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Western Libraries Goes (Mostly) Fine-Free

Posted on: October 18, 2021

Topic(s): Updates

Western Libraries Goes (Mostly) Fine-Free

The Western Libraries is no longer charging overdue fines for most WWU library materials. All existing overdue fines have been waived, although patrons may still owe other fees, including charges for lost or damaged items. Western now joins the 100+ libraries across the country who have already made this change, including the Seattle Public Library, Bellingham Public Library, and the Whatcom County Library System.

Why get rid of overdue fines?

  • Overdue fines aren’t effective. Other library systems have stopped charging overdue fines and experienced little to no impact on return rates. On the other hand, anecdotal evidence suggests that library users who owe fines may feel uncomfortable returning to the library--and Western Libraries believes that no one should feel discouraged from using library collections and services because of accumulated fines. We believe that getting rid of overdue fines will increase the use of the library, particularly among those who can’t afford to pay fines.
  • Overdue fines aren’t a significant revenue. In the past ten years, revenue from overdue fines has declined steadily. At the same time, collecting overdue fines takes significant organizational investment. The Ontario Library Association published an infographic estimating that it costs libraries about $6 to collect $5 in fines. Similarly, the San Diego Public Library reported spending over $1M to collect just $675,000 in fines.
  • Overdue fines aren’t equitable. Fines disproportionately impact low-income library users. For example, in San Diego a city study revealed that “nearly half of the library's patrons whose accounts were blocked as a result of late fees lived in two of the city's poorest neighborhoods.” The same was true in Chicago, where “it wasn't that Chicagoans in poorer areas were necessarily racking up more fines... but rather, those patrons were unable to pay the overdue balances.” These disparities are so widespread that in 2019, the American Library Association passed a resolution designating library fines a form of social inequity. The Western Libraries wants everyone in our community to have equitable access to our programs, services, and collections. Eliminating overdue fines on the majority of WWU materials is one step toward creating a more equitable and just library.

What are the statistics?

  • Before accumulated fines were waived on September 22, 2021, approximately 5,942 patron accounts had accumulated charges. 1,546 accounts had accrued charges high enough to block the patron from borrowing new materials.
  • After fines were waived, about 763 blocked patrons became eligible to fully utilize the library again. The remainder have other charges (such as for lost or damaged items) that must be resolved before they regain full library use.
  • From FY 2009 through FY 2019, revenue from fines and fees dropped by roughly 50 percent. In FY 2019, they represented less than 0.4 percent of funds available to support total library operating expenditures of $7.3M.

What does this mean for you?

  • As of September 22, 2021, we have cleared any overdue fines you currently owe from your account. (You may still owe other fees, including lost item charges.)
  • You will no longer be charged a daily fine for most overdue items. A few categories of item will still accrue fines, including course reserves, recalled items, Summit books, and interlibrary loans (ILL). We will also continue to charge lost item fees of $90 for items more than 60 days overdue. These fees are forgiven once the item in question has been returned or replaced. For a full listing of library loan periods, overdue fines, and other fees, review our Western Libraries Loans, Fines, & Fees Schedule.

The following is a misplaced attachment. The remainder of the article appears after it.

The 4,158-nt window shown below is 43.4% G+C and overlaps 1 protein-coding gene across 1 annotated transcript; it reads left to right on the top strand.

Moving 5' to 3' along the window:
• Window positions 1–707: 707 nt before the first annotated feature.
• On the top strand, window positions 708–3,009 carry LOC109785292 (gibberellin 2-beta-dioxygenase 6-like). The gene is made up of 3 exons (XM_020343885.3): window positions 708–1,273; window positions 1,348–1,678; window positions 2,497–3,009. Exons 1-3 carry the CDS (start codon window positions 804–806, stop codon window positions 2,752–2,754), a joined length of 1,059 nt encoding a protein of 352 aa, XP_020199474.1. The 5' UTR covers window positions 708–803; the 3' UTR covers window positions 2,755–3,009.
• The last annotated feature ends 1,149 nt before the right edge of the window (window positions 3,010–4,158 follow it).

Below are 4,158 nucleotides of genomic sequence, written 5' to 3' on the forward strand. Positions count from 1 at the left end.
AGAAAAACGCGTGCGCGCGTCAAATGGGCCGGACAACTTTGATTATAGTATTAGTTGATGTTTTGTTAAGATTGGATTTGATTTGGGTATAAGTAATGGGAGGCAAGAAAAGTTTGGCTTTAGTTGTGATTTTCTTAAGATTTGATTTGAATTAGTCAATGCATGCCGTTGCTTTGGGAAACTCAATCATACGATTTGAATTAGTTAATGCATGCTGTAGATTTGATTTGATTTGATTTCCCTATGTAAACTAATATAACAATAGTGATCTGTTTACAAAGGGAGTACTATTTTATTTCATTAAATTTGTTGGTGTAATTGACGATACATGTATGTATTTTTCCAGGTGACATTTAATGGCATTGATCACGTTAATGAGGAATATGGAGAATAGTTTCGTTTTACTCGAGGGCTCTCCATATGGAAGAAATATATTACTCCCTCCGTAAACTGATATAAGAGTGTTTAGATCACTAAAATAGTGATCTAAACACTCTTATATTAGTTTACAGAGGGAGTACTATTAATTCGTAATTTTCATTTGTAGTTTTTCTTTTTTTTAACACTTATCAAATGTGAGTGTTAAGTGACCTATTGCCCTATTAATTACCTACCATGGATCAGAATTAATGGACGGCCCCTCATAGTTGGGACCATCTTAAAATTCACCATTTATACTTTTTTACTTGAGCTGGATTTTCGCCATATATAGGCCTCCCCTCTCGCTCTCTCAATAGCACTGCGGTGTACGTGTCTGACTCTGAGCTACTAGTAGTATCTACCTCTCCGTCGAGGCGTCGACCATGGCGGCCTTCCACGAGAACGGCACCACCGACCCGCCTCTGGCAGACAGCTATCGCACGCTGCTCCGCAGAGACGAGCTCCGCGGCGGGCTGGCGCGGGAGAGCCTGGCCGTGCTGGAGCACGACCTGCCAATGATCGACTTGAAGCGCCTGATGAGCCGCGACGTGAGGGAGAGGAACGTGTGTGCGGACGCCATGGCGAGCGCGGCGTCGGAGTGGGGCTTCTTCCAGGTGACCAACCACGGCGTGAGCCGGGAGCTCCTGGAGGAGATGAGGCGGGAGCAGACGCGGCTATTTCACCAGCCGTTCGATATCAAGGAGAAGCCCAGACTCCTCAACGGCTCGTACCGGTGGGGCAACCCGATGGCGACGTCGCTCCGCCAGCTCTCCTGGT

• You are still responsible for returning your items on time. We do want all items back, and other people may be waiting for them. If you haven’t returned an item within 60 days of the due date, it will be registered as “lost” and you will be billed a $90 lost item fee. Borrowing privileges will be suspended until you return the item, replace it with a new copy, or pay the lost item fee.
  • To help you remember to return items on time, we send reminders by email a few days before the due date, and again the day each item is due.
  • Many WWU, Summit, and ILL loans are eligible for renewal if no one else is waiting. Renew materials online, email the Circulation Desk, or call (360) 650-3084 during open hours for assistance. Please return items that you can’t renew and place a new hold to check them out again.

Read more: Western Libraries Goes (Mostly) Fine-Free


New Exhibit - "Silence Speaks: The Quiet Power of Wordless Novels"

Posted on: September 30, 2021

Topic(s): Updates, Exhibits

New Exhibit - "Silence Speaks: The Quiet Power of Wordless Novels"

Black-and-white illustration of a skeleton or spirit sauntering happily through space, From Frans Masereel’s My Book of Hours, published in 1919

Western Libraries Heritage Resources is hosting a new exhibition which explores storytelling through pictorial narratives. “Silence Speaks: The Quiet Power of Wordless Novels,” will be on display in the library and online from September 22, 2021, through June 10, 2022.  

The exhibit is free and open to the public and is available for viewing in person at Western Washington University Libraries Special Collections (Wilson 6th floor) during the hours that space is open, Monday-Friday from 11 a.m. to 4 p.m. (closed weekends and holidays). The online version of the exhibit can be accessed at any time via this link. All campus visitors must continue to wear a mask when inside Western Libraries or any campus building on Western’s campus, and also when outside in crowded outdoor areas.   

“Silence Speaks: The Quiet Power of Wordless Novels,” explores the complex relationship between power, knowledge, and silence, and reflects on how wordless books inform our understanding of communication more broadly. Featuring materials from the Rare Book Collection in Western Libraries Special Collections, the exhibition introduces some of the major themes wordless novels express, while also highlighting their connections to early cinema. Wordless novels, a genre of visual storytelling that paved the way for today’s graphic novels, developed during the years of artistic, social, and political turmoil between the First and Second World War. For in-person exhibit attendees, there will also be a selection of underground comix on display in the adjoining Special Collections research room where viewers can trace wordless novels’ influences in the 1960s and beyond.